A profit for purpose is a self sustainable option which has the social benefits of a not for profit, but doesn’t rely solely on donations, grants or other fund raising efforts. Well run, these profit for purpose companies can be geared toward employing people with disabilities or people in need, and provide access to services for those marginalised.

A good example is the “Thank You” water and other products or the “I give a crap” toilet paper. A profit for purpose can start with a commitment to donate a percentage of revenue to a cause, to a more detailed model. 

How does implementing Virtual Assistant support help businesses grow?

A virtual assistant is a really useful way for small business or the solopreneur to grow and scale without committing to permanent staff, and without having to expand office space. I have a VA for a few hours a month. The additional help takes tasks off my hands and frees me up for work. Yet, I have not had to increase my office space or rent external premises.

In time I may need a more permanent assistant (who I would hire to work remotely) but for now it lets me straddle that gap between working by myself and outsourcing certain tasks. The majority of virtual assistants work on an “as needed” basis. Meaning that the business hiring them doesn’t need to commit to a huge overhead, and only pays for what they use.

For me, it epitomises the beauty of a flexible and agile workplace and what’s possible in the new age of remote and agile work.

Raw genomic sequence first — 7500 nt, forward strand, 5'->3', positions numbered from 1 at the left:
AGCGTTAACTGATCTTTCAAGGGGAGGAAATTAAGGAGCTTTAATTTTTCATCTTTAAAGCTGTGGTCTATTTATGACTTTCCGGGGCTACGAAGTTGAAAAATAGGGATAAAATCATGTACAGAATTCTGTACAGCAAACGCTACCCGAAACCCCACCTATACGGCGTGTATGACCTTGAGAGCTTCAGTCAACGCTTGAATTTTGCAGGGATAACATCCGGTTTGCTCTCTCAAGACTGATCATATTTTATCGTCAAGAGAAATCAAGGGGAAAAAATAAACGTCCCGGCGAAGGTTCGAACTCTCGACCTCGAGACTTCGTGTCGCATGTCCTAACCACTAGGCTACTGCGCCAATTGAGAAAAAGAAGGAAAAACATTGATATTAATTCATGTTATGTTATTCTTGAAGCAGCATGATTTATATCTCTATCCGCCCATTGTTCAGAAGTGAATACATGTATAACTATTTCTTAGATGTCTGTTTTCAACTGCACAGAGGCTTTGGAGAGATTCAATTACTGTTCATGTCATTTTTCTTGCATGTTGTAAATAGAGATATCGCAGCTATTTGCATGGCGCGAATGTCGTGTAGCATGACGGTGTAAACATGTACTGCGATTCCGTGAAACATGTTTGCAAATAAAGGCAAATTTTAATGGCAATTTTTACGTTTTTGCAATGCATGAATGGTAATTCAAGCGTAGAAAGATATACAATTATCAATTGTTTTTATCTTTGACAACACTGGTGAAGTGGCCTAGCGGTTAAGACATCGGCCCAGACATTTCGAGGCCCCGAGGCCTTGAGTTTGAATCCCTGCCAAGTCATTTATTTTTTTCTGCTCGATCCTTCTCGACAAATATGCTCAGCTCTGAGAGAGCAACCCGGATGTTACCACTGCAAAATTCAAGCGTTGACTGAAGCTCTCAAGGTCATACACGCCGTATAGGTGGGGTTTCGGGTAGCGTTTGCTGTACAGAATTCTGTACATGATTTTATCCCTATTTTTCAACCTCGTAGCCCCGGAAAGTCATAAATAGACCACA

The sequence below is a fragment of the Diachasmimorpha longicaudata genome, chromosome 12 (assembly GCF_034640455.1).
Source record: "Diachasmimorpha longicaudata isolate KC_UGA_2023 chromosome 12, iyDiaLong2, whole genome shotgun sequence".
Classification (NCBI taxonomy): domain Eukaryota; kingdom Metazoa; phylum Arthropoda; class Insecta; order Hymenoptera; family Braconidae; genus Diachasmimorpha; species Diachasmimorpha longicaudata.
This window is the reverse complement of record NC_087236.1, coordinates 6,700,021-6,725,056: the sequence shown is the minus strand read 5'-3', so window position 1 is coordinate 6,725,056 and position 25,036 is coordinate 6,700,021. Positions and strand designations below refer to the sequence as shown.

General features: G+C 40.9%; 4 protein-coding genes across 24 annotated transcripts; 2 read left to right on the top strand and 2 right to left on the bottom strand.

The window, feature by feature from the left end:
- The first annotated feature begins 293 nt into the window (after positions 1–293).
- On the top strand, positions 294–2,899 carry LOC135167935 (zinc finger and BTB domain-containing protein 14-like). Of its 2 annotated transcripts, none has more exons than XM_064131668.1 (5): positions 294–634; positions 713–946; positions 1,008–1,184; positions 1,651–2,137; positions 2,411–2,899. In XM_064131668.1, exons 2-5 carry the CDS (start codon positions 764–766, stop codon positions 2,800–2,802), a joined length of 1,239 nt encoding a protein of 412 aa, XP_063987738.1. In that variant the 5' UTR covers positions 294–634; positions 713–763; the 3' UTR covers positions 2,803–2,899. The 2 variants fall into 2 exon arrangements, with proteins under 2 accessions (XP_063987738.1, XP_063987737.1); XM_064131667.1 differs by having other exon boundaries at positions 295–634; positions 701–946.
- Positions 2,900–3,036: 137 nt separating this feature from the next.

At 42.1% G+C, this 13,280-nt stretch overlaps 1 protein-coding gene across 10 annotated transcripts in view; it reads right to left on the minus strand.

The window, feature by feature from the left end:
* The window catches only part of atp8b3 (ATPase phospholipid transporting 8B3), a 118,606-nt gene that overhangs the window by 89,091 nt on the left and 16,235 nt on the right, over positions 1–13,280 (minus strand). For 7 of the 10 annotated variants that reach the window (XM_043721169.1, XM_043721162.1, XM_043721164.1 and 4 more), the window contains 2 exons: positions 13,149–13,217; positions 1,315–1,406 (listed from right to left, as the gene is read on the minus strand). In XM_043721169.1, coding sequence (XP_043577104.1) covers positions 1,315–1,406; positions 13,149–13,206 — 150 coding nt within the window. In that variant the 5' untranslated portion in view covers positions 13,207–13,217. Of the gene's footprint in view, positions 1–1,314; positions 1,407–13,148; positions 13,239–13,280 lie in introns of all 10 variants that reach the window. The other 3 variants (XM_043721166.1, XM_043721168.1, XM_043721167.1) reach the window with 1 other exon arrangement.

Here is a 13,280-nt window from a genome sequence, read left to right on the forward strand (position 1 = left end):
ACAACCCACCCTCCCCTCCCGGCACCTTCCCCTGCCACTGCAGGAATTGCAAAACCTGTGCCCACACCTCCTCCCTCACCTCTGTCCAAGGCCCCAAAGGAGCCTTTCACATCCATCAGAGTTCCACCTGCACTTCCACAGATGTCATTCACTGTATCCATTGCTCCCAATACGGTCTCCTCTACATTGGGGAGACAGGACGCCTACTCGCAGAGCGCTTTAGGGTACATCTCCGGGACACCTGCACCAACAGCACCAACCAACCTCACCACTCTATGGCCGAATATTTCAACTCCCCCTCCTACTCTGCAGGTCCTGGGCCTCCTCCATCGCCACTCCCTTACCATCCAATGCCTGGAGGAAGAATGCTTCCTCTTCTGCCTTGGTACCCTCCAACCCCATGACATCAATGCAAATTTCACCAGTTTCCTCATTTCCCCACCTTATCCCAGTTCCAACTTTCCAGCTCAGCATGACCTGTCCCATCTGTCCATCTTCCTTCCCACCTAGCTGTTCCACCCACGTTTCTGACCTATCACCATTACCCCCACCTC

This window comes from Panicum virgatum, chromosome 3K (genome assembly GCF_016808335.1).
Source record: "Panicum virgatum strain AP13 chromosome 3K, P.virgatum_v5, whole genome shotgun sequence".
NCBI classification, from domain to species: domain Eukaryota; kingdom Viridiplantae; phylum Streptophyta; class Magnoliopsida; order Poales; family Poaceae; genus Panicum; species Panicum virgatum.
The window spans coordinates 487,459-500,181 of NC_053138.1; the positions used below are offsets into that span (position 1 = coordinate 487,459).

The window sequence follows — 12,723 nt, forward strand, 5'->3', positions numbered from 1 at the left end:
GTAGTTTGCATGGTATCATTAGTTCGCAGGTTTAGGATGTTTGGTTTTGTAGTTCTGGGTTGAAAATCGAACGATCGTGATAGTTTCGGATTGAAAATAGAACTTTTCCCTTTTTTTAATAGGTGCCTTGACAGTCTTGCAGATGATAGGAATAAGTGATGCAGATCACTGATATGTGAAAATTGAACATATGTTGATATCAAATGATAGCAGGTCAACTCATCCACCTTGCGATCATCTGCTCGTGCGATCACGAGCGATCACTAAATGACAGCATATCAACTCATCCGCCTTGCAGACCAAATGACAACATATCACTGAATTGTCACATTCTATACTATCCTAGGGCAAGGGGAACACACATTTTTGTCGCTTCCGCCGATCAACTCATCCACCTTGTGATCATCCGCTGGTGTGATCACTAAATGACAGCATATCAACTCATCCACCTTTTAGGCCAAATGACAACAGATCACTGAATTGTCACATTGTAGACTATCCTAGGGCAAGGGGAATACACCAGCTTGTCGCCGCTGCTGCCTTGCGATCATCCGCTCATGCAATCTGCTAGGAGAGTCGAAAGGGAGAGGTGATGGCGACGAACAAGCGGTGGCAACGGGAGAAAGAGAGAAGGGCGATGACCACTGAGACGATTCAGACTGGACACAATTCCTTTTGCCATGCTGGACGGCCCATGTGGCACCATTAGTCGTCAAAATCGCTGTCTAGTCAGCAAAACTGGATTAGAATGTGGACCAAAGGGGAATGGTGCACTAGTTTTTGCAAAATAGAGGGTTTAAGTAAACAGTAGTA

What are you most proud of?

I am proud that I made the step to go out into business by myself. Now that I’m doing it, I feel that I was born to do this. I’m kicking myself that I didn’t get that courage up in the 18 years of my career I spent as an employee.

I am also proud that I’m the first remote work lawyer in Australia, carving out the niche and branding myself with the Tracksuit Economy book. In 2018 I won the Lawyers Weekly Women in Law Award for Thought Leader of the Year. This was in recognition of my work in the flexible and remote workspace in the legal industry in Australia.

I love when I receive a message from someone who has read my book, and it has given them the courage to ask to work from home (and that request has then been granted). Or that other women have seen how I have been able to work from home in a virtual firm, and taken the leap to do the same themselves.

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Posted by Jade Collins - Femeconomy Founder

Mother, wife, daughter, determined dreamer. Lover of books. Background in Human Resources leadership in global organisations.